Happily, his lessons are filled with well-cogitated thought, possibilities, solutions, humor, and beautiful images. I’d heard Corby Kummer interview the New York restaurateur on the New York Times book podcast back in the spring of ‘14, and thought it sounded like something I’d like to look at. I felt no urgency. Only when I obtained a copy for someone else and began to browse through it did I discover the can’t-put-it-down page-turning clarity, and the irresistible humor in Barber’s writing. I am trying now to figure out how many copies of the book I can give away for Christmas without repeating myself.
This book is divided into four sections, called Soil, Land, Sea, and Seeds. You won’t have heard these stories in quite this way before, and if they seem familiar, you will find it enlightening to see what Barber has chosen to highlight. Barber moves gradually through his dawning realization that the way we have been eating, in restaurants and at home, is not actually going to be able to sustain the land, the ocean, nor the planet, no matter that we gradually move from pesticide-grown vegetables to organics. There has to be a greater understanding of the web of interconnections between the soil and our eating habits. We have to be willing to increase the diversity of our diet and think about eating foods that replenish the balance in the soil along with ones we use more commonly.
It may be obvious to those who have paid attention to the concept of sustainability that we haven’t yet come around to actually managing the task ahead of us. Barber suggests it is more than simply changing our diets from meat-centric to vegetable-centric. He concludes that we “cherry-pick” our vegetables and therefore limit the amount a farm can sustainably produce for a given community. A farm has to grow cover crops on at least some of the land, and that is part of the cost of crops we actually eat. He urges us to think about how this works in fact, and what this reality means for pricing, output, and consumption.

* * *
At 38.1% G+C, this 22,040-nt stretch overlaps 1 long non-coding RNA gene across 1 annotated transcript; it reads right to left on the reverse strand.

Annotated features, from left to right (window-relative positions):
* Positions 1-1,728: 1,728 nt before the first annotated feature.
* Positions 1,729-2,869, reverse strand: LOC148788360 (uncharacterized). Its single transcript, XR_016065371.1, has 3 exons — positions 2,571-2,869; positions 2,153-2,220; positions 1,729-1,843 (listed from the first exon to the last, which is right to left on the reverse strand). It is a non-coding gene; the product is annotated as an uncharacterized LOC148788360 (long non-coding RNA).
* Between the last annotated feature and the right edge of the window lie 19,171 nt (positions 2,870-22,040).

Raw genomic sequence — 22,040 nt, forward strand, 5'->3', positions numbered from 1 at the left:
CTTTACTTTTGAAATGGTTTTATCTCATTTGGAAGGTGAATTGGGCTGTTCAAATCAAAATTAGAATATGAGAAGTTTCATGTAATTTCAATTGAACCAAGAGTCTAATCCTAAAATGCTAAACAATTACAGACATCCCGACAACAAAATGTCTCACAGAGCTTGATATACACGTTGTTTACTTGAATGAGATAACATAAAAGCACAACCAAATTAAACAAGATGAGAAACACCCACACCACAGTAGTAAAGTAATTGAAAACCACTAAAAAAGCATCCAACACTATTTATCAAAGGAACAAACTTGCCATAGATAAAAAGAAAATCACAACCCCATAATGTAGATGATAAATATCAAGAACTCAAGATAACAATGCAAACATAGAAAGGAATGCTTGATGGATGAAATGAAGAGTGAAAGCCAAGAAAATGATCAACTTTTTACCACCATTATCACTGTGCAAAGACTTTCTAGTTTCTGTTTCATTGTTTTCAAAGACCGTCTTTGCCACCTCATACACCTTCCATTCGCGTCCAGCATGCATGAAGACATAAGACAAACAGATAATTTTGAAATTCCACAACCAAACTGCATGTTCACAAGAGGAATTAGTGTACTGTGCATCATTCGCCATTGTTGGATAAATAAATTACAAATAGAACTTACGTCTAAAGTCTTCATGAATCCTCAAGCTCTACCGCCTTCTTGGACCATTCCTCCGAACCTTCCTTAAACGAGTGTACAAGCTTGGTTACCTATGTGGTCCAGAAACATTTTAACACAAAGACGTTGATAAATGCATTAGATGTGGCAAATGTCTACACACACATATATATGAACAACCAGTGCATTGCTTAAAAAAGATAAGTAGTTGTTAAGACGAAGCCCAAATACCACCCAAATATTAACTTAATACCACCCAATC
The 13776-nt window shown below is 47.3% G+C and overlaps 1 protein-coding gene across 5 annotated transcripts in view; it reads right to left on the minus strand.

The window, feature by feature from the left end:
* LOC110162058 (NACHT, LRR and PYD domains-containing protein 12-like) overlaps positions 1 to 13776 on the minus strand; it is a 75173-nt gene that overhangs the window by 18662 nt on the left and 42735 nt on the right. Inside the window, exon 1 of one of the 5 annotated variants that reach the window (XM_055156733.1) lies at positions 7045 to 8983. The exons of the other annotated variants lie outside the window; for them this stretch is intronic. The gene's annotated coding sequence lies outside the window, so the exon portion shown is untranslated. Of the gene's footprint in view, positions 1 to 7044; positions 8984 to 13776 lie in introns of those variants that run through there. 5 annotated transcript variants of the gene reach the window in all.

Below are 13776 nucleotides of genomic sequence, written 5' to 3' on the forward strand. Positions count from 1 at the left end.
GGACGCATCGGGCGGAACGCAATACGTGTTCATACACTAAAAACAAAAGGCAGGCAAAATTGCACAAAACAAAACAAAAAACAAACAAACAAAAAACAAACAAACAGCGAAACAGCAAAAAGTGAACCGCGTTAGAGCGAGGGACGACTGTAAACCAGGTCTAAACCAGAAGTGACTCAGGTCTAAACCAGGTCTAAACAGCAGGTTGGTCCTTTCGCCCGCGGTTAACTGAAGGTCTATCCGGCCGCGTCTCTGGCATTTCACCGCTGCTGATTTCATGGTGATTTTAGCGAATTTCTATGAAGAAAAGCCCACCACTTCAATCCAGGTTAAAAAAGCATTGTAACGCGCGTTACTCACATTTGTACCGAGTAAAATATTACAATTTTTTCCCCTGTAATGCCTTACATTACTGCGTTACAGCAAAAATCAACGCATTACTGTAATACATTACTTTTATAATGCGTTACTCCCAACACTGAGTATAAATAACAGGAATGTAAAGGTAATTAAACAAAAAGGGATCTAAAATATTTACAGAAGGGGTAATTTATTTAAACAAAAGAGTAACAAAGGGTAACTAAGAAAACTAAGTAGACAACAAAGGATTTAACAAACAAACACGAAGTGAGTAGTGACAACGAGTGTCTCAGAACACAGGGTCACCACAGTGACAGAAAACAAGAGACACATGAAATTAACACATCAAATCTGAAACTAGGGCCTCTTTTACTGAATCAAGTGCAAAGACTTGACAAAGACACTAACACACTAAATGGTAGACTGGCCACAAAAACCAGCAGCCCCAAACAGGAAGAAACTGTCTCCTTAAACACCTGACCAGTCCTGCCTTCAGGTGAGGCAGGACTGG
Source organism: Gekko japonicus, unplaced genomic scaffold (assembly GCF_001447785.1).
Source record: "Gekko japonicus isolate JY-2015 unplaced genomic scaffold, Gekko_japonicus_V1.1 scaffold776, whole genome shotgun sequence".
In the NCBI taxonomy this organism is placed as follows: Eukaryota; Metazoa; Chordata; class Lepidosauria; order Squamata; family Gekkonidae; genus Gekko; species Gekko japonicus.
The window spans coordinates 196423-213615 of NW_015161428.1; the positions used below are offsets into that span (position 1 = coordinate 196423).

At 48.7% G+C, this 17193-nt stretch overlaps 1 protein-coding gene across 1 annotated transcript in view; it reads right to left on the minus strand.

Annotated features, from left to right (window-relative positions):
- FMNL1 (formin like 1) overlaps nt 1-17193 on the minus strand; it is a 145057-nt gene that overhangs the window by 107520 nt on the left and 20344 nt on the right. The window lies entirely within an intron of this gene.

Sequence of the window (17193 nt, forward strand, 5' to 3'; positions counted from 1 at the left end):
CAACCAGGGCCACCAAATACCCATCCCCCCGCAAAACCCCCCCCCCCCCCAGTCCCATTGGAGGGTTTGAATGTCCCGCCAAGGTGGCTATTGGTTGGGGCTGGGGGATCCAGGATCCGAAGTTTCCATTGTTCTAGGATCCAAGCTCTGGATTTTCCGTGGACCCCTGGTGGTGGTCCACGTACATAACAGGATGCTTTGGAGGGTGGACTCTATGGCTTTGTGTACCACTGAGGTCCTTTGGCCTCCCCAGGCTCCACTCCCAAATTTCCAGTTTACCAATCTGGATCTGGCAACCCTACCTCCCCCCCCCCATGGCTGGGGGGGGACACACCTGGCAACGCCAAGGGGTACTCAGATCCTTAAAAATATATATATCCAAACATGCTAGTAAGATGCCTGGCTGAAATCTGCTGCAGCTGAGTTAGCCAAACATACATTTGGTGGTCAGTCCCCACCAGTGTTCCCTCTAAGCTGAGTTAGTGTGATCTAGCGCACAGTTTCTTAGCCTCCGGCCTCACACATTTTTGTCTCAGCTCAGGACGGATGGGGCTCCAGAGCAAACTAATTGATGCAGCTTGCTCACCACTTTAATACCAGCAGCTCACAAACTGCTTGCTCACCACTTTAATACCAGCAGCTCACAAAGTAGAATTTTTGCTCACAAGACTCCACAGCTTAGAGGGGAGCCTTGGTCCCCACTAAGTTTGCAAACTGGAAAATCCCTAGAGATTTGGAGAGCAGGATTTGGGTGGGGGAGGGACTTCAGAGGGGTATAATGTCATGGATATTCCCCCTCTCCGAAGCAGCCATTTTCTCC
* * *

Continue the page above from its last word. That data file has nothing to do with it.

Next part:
But I may be making it sound boring. In Barber’s hands, it is anything but that. His work is filled with enlightening vignettes about the places, the people, the restaurants that led him to learn so much about sustainability and its opportunities. Barber awakened me to certain understandings about plant pairings that I’d sort of heard about, but never really believed possible: like having four different crops growing in the same space at the same time to preserve and replenish soil vitality. Especially, or perhaps only, in small scale operations where crops are harvested by hand might this be possible…but it is possible, in fact desirable!
Vignettes about the fish farmers and restaurants featuring fish were particularly interesting. I hadn’t followed the latest developments in that field and am astonished, pleased, and heartened to know that there are some doing things which enhance wildlife rather than diminish it. He tells of a fish farm in Spain which hosts vastly increased numbers of migrating birds as well as produces exceptional-tasting fish for market. It gives me hope that the work on the west coast of the USA to preserve and restore the tidal salt marshes near San Francisco might be successful for life of all kinds, including our own.
Barber outlines his own learning curve, his oversights and humiliations, and he is very funny in places, showing the reactions of people with different world views meeting (at Barber’s behest) face to face and trying to be civil, or in speaking of finely tuned chefs at their most passionate or most perplexed:
’Dan,’ [Ángel] said, turning to me, ‘have you ever cooked naked in your kitchen?’Ángel features in another very funny bit:
”[Santiago] goes to different ponds in Veta la Palma [Spain] at different times of the year. Always at the full moon,” Ángel said.
Thinking of Steiner and his lunar planting schedule, I guessed, “Because the fish have better flavor when the moon is full.”
“No,” [Ángel] said, looking puzzled. “So he can see what he’s catching.”
The section on wheat farming was completely new and fascinating to me. In the very beginning of the book Barber reproduces a photograph of the perennial Midwest native prairie wheat (with root system) alongside higher-yielding grain varieties planted to replace it. I was truly shocked by the difference in the profiles of the two plants, and thought it indicative of what modern agriculture has done, in every aspect of our food profile, to the concept of sustainability. The good news is that there are folks around the country thinking about our food future. Barber managed to create an international community of thoughtful practitioners striving to figure out how we can best produce what we will need to live on earth.
This completely fascinating book happens to be very easy to read. Someone in your family, not just the foodies, will love reading of Barber’s researches and spending time with this thoroughly decent guy who is willing to share his successes and failures in the field.
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